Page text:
See part one of this excursion here.
It's only after our River Road trip happened that I'm becoming more aware of how rich it is in historic sites and plantations. Without that previous knowledge, this next stop, J.N. Barthel General Merchandise store, was so perfectly Olde Tyme America, I kind of doubted its authenticity.
Why is the lettering on the sign such a crisp, bright white? Has this been restored, and/or is this part of a movie set? If this is a real site, you'll see below that we can date it to 1880. (But then why is that lettering in such fresh black paint?)
Here's one benefit of having a tall fiance: he was able to reach up and take this shot through a high window.
See the brand-new wood in the right foreground--? Movie set?
Clearly, this Jersey girl by-way-of Brooklyn is not accustomed to having such quaint antique buildings just casually hanging out unattended at the side of the road.
This commissary is to the right of the general store.
A section of River Road is unpaved, and if you're in a large truck, impassable. Further along is a pastoral area of free-roaming cattle, where the ladies seem rather put out by the presence of interlopers.
This unpaved area is also home to the below molestation station trailer of shady doings.
Also speaking of ladies, when we arrived at Houma House, we popped in to the gift shoppe, which catered to an unfamiliar demographic I'm going to call "Southern Belles who live in plantation homes and like big shiny ornaments and big murderous dolls."
And furthermore, speaking of ladies:
Our final stop of the day was a rusted-out wharf on the Mississippi, just south of the bridge. I was tipped off about this place by the winner of the ABR birthday contest.
It's rather treacherous; the iron walkway above is rotten through in parts, and you have to cross these beams below to get to that walkway. (For my east coast readers, they smelled like the boardwalk.)
The place instantly struck both of us as a place for high-school kids to hang out to practice their juvenile-delinquent skills. It just as quickly struck me as a really dangerous place, especially in the dark, especially when impaired. For the love of God, kids, don't party here anymore.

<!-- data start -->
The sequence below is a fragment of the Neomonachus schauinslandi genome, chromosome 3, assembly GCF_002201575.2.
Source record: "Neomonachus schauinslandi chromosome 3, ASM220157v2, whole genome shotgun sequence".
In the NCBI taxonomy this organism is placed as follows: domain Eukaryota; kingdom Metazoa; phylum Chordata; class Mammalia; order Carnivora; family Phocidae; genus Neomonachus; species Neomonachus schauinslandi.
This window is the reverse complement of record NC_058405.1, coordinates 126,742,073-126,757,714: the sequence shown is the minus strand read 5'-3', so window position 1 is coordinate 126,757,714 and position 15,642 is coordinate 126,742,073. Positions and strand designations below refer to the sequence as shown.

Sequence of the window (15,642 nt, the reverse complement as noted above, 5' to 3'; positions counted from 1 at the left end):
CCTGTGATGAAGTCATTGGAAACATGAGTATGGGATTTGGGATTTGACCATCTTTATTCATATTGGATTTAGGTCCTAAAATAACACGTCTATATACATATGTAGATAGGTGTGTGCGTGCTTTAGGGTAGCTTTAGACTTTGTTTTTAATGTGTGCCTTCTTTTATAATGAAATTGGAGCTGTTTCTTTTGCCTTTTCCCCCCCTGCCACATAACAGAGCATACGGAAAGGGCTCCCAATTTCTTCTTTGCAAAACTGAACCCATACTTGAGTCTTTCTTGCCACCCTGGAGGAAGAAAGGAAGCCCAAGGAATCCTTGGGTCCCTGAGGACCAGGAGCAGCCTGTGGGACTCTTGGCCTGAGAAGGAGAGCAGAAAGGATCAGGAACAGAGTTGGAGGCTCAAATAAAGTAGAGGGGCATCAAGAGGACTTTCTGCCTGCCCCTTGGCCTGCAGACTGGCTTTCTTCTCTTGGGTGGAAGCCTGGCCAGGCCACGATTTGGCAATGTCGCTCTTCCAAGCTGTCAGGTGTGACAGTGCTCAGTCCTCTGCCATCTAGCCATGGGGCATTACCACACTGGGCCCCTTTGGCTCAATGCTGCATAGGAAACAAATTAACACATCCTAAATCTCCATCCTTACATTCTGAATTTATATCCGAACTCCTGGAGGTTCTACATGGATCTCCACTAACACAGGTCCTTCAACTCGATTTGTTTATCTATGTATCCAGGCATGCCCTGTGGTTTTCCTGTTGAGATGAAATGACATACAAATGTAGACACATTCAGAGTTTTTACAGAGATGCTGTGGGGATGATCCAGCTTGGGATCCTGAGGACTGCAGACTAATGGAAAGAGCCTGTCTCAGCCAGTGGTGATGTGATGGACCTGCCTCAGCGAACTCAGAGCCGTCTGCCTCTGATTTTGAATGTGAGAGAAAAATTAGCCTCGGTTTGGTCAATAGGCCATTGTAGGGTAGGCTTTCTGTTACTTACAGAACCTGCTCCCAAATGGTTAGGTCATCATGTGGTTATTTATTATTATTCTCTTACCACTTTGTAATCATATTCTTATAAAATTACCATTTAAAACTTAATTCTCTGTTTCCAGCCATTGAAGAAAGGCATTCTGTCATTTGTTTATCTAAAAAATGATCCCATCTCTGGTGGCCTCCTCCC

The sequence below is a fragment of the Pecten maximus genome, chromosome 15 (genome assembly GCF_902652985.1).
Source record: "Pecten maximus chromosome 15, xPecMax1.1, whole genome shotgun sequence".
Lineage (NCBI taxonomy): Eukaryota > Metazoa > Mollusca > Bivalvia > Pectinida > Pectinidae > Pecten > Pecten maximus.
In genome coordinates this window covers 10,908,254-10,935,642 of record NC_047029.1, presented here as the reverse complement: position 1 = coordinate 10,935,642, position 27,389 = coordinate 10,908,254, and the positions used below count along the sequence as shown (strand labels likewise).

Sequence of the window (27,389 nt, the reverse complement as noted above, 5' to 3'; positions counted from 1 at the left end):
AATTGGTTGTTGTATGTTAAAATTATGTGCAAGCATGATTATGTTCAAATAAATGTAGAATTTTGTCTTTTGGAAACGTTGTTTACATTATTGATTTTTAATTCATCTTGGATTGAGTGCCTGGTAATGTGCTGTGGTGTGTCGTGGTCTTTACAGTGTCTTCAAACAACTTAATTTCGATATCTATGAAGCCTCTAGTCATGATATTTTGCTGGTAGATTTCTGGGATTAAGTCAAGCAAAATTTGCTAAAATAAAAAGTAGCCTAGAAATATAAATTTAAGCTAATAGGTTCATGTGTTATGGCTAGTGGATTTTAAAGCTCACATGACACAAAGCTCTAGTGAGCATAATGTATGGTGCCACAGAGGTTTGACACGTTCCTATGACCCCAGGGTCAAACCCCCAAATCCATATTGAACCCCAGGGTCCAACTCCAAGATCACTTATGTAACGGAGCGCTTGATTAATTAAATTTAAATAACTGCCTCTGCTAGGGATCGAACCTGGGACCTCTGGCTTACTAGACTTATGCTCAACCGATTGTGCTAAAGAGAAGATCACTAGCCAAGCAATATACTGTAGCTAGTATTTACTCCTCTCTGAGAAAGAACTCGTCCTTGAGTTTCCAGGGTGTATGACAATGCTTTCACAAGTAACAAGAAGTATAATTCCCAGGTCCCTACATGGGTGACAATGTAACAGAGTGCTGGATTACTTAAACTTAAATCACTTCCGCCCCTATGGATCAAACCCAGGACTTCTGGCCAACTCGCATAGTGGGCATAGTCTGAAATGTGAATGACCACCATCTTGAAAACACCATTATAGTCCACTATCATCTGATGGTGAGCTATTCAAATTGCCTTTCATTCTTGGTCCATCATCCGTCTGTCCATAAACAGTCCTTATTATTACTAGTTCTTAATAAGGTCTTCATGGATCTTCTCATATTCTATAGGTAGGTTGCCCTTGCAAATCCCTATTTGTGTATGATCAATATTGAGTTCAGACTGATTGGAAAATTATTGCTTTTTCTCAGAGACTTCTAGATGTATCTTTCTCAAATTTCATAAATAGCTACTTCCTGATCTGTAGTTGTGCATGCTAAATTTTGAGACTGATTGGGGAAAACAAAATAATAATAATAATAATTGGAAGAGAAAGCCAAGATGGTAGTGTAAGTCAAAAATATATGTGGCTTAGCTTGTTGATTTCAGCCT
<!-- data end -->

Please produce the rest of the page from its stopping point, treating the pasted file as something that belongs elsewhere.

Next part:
Here's the view back the way we came in.
While entering, fiance turned to me, muttering, "We're not alone," which to my dismay, set the Michael Jackson song "You Are Not Alone" on repeat in my head. A pile of humanity was napping in the heat on the south wing of the structure. Here's a picture of myself with the occupant visible, just before a mishap.
After this shot was taken, I approached that left edge behind me with no railing to peer over the edge, while steadying myself on a vertical I-beam, which turned out to have an active wasp nest attached.
Of course I had to take a photo of the nest, and in a flash a wasp stung me on the arm. I screamed and flailed around, waving my arm like a spaz, but very luckily did not flail myself over either of the nearby open edges, which would've meant an easy 50-foot drop.
While mid-flail I was peripherally aware of the wharf occupant half-sitting up to look over. I had disturbed his slumber. Discussing this poor soul later, we realized people don't really say "homeless" down here, instead if we have the parlance right, he is a transient.
Here are some tracks for sliding around cargo.
We were ready to be slid around on tracks ourselves after such a full day of exploration.